Bear with me here…I attend a fairly large church here in Jackson. And a few years ago I felt a push to become involved in the youth ministry at my church. I figured what better way to know what I had in store with my two young boys than to attempt corralling a group of middle school guys. Don’t get me wrong; I’m no saint or youth minister by any stretch…however, the youth ministry in our church and our community is large enough such that the official youth ministers need some help. So we take the overall youth group (around 200 kids) and break them into smaller groups called D-Groups (Disciple Groups), with each group having a D-Group leader (which is what I decided to become). The concept is that you start out with a group of sixth grade guys and stay with them over the years until they graduate high school. So far, I’ve survived almost 4 years and my guys are finishing up ninth grade.
Here is some of my group of rag-a-muffin guys at a youth retreat last year (with the two small ones being my own children who visited us that weekend)…
When I agreed to be a D-Group leader, I had all these grandiose visions of how I was going to teach them from the error of my ways and set them on the right path. I was seriously delusional enough to think that a group of sixth grade boys, fresh out of school for the day on a Wednesday night, were going to sit idly by while I wax poetic about the mistakes I made to set them on the straight and narrow. To say I was wrong would be the grossest misstatement ever made by a human!
What I quickly came to know was that I was going to learn much more from them about being a better Christian and human being than they would ever learn from me. Life lesson…Always be open to learning in the most unsuspected situations and circumstances.
Fast forward to this past December when I was attending a Maintenance Council meeting for the Mississippi Trucking Association. I am primarily a blood and guts liability guy that defends trucking companies that are involved in accidents, while doing some trucking corporate work here and there. I admittedly joined the Maintenance Council for marketing purposes, and at this particular meeting in December, I didn’t think I would get much information from a liability perspective when I found out the topic of discussion was on fuel economy. Boy was I wrong!
At the Maintenance Council meeting that day, we had two phenomenal speakers, Joe Stianche and Bob Wessels, who were very knowledgeable about fuel consumption and fuel economy. What I didn’t realize when they began speaking was that they were about to open my eyes as to how this plays into liability concerns of a company.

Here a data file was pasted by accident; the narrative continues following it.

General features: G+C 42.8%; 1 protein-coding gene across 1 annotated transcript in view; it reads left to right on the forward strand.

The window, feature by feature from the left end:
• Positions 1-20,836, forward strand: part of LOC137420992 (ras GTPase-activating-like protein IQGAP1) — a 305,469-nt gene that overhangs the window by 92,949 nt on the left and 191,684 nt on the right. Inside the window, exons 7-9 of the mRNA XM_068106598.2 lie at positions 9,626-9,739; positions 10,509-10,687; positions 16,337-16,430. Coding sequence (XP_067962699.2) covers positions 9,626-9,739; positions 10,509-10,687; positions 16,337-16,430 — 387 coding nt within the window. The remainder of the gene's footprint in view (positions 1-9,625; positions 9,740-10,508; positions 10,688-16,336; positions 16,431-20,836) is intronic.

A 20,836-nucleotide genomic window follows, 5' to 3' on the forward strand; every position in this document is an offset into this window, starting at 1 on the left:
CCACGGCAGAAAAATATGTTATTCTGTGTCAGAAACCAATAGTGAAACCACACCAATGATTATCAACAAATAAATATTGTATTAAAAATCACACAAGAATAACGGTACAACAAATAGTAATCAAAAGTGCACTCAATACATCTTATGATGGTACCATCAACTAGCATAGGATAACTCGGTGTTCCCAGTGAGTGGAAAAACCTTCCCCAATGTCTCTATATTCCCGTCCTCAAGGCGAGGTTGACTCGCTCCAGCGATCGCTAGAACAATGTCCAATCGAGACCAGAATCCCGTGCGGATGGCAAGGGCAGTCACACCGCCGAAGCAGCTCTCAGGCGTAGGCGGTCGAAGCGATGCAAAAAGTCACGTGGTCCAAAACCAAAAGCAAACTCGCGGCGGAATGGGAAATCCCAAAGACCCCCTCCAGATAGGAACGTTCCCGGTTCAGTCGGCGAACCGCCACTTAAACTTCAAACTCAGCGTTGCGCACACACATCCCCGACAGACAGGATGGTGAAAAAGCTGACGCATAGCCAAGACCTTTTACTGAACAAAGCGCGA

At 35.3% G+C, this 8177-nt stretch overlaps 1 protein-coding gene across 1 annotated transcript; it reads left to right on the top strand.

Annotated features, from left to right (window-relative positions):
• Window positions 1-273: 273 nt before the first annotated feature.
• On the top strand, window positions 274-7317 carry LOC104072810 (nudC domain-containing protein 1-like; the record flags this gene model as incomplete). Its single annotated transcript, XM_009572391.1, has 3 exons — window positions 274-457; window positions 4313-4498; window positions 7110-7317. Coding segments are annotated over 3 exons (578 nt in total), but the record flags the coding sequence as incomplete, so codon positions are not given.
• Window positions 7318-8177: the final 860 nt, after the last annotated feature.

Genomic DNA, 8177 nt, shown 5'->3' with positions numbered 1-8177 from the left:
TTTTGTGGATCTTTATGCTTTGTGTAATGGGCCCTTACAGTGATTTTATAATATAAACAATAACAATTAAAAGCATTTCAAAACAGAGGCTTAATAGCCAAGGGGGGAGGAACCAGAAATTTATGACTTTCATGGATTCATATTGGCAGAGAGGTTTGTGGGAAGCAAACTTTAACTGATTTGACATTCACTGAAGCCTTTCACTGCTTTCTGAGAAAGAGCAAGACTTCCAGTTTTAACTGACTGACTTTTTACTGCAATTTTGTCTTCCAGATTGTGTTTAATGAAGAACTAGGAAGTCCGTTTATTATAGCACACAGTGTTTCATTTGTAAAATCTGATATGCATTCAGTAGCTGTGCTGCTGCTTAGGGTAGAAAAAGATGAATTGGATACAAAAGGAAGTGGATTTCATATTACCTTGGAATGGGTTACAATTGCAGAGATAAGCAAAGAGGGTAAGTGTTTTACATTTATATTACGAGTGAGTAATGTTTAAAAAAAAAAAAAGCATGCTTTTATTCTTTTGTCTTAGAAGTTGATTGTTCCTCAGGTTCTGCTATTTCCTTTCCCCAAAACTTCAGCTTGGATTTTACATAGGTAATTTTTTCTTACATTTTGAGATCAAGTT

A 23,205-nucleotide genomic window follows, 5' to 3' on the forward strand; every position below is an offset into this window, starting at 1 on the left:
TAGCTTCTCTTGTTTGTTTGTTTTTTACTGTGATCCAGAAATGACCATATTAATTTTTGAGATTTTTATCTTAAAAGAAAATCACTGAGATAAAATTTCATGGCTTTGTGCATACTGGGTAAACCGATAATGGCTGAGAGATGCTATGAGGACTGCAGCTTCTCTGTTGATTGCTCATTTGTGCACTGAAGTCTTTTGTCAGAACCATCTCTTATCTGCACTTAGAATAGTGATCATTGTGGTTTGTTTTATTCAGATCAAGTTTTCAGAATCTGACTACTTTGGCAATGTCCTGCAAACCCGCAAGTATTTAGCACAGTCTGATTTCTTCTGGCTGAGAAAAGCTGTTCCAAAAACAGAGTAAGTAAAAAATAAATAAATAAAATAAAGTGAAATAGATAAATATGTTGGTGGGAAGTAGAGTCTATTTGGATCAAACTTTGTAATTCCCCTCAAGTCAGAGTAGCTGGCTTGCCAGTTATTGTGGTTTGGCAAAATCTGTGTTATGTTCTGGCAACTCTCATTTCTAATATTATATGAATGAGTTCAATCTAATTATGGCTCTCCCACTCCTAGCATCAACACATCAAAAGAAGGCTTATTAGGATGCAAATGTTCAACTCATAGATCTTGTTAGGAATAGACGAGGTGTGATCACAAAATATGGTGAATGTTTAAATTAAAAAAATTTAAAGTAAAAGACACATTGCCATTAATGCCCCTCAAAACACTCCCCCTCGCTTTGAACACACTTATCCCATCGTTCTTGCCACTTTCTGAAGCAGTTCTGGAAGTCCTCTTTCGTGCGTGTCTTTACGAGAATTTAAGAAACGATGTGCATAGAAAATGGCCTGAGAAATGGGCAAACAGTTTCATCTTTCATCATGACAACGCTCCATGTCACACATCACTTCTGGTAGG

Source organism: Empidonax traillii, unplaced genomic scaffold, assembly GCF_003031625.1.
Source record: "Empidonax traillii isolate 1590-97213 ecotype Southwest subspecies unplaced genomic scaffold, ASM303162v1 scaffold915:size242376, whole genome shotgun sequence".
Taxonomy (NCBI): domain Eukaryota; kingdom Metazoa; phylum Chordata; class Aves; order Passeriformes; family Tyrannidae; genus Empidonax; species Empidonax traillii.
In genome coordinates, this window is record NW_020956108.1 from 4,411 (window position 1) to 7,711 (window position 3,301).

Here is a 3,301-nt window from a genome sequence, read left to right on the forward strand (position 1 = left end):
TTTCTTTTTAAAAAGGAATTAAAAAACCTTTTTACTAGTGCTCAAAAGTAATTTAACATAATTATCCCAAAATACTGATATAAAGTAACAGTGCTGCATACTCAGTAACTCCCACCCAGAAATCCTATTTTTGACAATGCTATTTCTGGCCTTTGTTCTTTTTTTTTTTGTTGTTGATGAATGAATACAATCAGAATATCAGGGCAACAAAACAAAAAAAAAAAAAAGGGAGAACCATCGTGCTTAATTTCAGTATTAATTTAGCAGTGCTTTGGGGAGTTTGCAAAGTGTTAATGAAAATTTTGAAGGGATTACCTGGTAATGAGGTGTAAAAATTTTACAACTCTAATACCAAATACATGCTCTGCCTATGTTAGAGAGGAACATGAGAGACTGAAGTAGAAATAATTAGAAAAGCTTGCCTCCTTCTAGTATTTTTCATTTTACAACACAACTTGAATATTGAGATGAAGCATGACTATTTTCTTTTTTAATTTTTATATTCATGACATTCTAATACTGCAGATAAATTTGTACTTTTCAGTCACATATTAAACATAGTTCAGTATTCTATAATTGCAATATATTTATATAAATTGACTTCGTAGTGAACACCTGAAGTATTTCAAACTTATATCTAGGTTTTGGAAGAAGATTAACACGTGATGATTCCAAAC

Joe Stianche began the presentation by saying that at the end of the day, the driver effects fuel, not any of the added equipment on the trucks. He went on to explain that the average fuel numbers mean nothing if you don’t know your drivers and their driving habits.
Joe stated that the benefits of fuel economy included:
- Lower maintenance costs
- Fewer accidents
- Increased fleet utilization
- Environmental stewardship
- Competitive advantage
Joe went on to explain that driver behavior can account for up to a 30% variation in fuel efficiency, and there is tremendous power in ranking and posting to all the company drivers where drivers fall on the efficiency scale (think locker room ragging).
About this time, Bob Wessels stepped in and pointed out something very telling to me when it comes to liability concerns. Bob explained that drivers with a bad history of fuel consumption have the following characteristics:
- They are always in a hurry
- They are paycheck takees (caring nothing about the company morale)
- They are typically mad at “something”
- They have no great interest in trucking
- They are aggravated by small “rattles” in the truck
On the flip side, Bob explained that the fix is fairly simple:
- Understand that fuel economy and saving on miles per gallon is not the driver’s primary job. Safety, undamaged cargo and vehicles, on-time shipments and happy customers are what they are focusing on. So help them worry less about fuel economy by implementing whatever technology is fiscally feasible for you.
- Know that drivers have tons of distractions (lack of home life, shippers harping on them, safe driving). The more the driver knows that a company understands, respects and sympathizes with these distractions, the more likely the driver is to care about you as a company and do everything they can to protect that.
Improvement in fuel economy, and all the benefits that come with fuel-efficient safe drivers, can result in a 10-20% improvement in your bottom line. And that doesn’t even take into account the greater improvement if you are self-insured or saving on your insurance premium deductibles with less crashes.
Drivers with excellent fuel economy miles-per-gallon numbers rarely get upset about anything and are never in a hurry, regardless of the conditions they are driving in. Regardless of their age, they drive like seasoned veterans and do it safely. And safe drivers means less accidents.
If you look at the characteristics of the drivers with bad fuel economy numbers, and compare those drivers to the drivers that have been involved in accidents over the years, it’s a pretty good chance that you are going to see a correlation. I would bet that you will see that the behaviors of drivers with poor fuel economy numbers are at an increased risk for accidents.
Accidents can never be predicted and I’m not suggesting they can. But if safety means something to you, and you care about your crash history and want to lower the bottom line numbers effect that crashes have, paying attention to fuel consumption and fuel economy may start meaning more to you than just cutting fuel costs.